Although civil servants within the 14 to 19 reform group briefed The Guardian on the 14 to 19 reforms, the content of the supplement was written by Guardian journalists. As with most supplements of this nature officials from within the Department and across our partners were given the opportunity to correct factual errors within the final document. Final editorial control for the article was retained by The Guardian.

Employment Schemes: Greater London

Mr. Dismore: To ask the Secretary of State for Education and Skills what plans he has to open the Train to Gain project in London to contestability by the private sector; and if he will make a statement. [126581]

Phil Hope: Train to Gain is already contestable in London, as in all regions. This means that employers are given a choice of training providers, wherever possible, to help them meet their business needs on the basis of analysis carried out by brokers. Training providers may be sourced from the public or private sector.


19 Mar 2007 : Column 687W

Employment Schemes: Incentives

Mr. Dismore: To ask the Secretary of State for Education and Skills what steps he is taking to ensure brokers under the Train to Gain programme are incentivised to arrange placements, rather than visits to employers which do not result in placements; and if he will make a statement. [126580]

Phil Hope: Train to Gain brokers are incentivised on the basis of employer engagements, rather than on visits. An employer is considered to be engaged where the broker has undertaken an analysis of training needs and identified suitable providers. The Learning and Skills Council is actively performance managing the organisations contracted to deliver the service to ensure their effectiveness and efficiency.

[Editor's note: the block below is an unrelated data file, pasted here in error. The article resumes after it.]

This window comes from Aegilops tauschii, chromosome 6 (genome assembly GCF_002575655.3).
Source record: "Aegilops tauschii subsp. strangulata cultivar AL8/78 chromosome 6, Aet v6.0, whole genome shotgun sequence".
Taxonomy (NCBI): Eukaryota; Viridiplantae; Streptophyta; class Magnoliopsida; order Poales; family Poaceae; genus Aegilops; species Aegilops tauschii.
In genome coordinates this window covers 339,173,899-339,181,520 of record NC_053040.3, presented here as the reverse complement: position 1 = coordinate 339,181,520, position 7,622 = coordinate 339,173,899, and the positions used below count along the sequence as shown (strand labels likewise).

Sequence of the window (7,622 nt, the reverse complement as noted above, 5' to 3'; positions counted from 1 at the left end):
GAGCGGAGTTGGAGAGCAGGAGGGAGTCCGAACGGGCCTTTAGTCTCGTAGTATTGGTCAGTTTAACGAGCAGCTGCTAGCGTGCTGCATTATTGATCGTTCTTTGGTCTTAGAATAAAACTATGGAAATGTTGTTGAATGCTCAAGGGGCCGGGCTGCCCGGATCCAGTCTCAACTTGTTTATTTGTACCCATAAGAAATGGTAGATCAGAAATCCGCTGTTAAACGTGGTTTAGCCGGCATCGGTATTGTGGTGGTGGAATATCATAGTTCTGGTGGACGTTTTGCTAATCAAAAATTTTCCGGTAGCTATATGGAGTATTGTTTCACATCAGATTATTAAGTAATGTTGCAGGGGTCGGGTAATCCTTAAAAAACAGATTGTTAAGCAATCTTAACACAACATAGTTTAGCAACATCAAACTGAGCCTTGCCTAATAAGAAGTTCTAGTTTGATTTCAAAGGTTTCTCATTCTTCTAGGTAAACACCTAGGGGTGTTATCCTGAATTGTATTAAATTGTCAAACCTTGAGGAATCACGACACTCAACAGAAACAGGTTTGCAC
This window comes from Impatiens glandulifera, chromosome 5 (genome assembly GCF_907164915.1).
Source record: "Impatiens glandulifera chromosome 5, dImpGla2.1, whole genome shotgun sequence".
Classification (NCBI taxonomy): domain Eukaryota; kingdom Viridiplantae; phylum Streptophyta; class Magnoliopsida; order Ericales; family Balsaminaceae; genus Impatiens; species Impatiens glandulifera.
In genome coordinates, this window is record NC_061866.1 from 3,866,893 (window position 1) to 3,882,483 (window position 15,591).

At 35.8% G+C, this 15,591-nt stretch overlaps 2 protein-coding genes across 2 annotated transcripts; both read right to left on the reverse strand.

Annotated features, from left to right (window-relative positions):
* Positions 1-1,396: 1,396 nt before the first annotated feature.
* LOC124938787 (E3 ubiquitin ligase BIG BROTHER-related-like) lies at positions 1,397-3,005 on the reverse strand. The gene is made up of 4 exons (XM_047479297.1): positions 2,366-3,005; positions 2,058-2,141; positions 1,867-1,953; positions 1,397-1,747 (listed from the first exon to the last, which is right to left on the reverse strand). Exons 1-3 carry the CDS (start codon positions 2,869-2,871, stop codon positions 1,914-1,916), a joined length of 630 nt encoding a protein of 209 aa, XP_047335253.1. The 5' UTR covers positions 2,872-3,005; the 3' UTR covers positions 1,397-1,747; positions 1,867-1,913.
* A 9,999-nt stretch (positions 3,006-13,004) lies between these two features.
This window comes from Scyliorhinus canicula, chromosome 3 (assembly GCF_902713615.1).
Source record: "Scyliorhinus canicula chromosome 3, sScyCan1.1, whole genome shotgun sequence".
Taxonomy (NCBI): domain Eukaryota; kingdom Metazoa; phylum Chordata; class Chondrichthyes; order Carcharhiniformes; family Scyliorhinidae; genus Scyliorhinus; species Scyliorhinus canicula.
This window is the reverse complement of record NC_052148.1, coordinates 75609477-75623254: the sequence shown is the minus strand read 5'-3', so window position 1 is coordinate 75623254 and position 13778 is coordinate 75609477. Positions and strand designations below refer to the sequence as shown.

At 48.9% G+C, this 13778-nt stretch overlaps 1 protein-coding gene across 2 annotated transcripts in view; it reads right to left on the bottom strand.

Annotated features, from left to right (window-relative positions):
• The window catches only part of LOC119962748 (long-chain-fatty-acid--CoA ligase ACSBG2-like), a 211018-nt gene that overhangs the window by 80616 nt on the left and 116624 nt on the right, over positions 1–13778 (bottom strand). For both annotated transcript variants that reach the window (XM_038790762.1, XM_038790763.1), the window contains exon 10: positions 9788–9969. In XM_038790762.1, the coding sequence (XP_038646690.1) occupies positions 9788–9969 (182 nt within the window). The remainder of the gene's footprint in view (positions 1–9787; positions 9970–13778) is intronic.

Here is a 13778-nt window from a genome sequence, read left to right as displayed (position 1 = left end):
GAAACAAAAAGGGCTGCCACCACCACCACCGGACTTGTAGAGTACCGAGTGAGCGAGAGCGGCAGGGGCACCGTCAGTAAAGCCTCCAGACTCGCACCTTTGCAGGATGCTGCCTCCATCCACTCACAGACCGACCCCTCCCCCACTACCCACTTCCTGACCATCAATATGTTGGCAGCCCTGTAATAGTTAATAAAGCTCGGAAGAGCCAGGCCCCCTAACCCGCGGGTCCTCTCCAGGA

English Language

Stephen Williams: To ask the Secretary of State for Education and Skills which individuals are entitled to free tuition on Entry 1 and Entry 2 level English for Speakers of Other Languages Courses. [126633]

Phil Hope: The Learning and Skills Council sets out the eligibility criteria for fee remission in the funding guidance for further education, updated each year.

Currently all English for Speakers of Other Languages (ESOL) provision is fully funded, with free tuition for all learners. From August 2007/08 it is proposed that in order to receive fee remission an ESOL learner must fall into standard fee remission categories, for example, that they are in receipt of an income based benefit such as housing benefit.

The fee remission categories are set out in paragraph 127 of the Funding guidance for further education in 2006/07 and include:

My hon. Friend the Minister for Higher Education and Lifelong Learning has considered the impact of the proposed changes to ESOL funding following the race equality impact assessment (REIA) and he is minded to consider a range of new measures to reprioritise funding towards the most vulnerable. These are:


19 Mar 2007 : Column 688W

My hon. Friend the Minister for Higher Education and Lifelong Learning has asked officials to work with the Learning and Skills Council and other partners to finalise the detail urgently.

Stephen Williams: To ask the Secretary of State for Education and Skills whether English for Speakers of Other Languages provision at Entry 1 and Entry 2 levels is eligible for funding from the Learning and Skills Council; and if he will make a statement. [126634]

Bill Rammell: All Skills for Life English for Speakers of Other Languages provision at Entry 1 and Entry 2 levels is currently eligible for funding from the Learning and Skills Council and will continue to be so for 2007/08.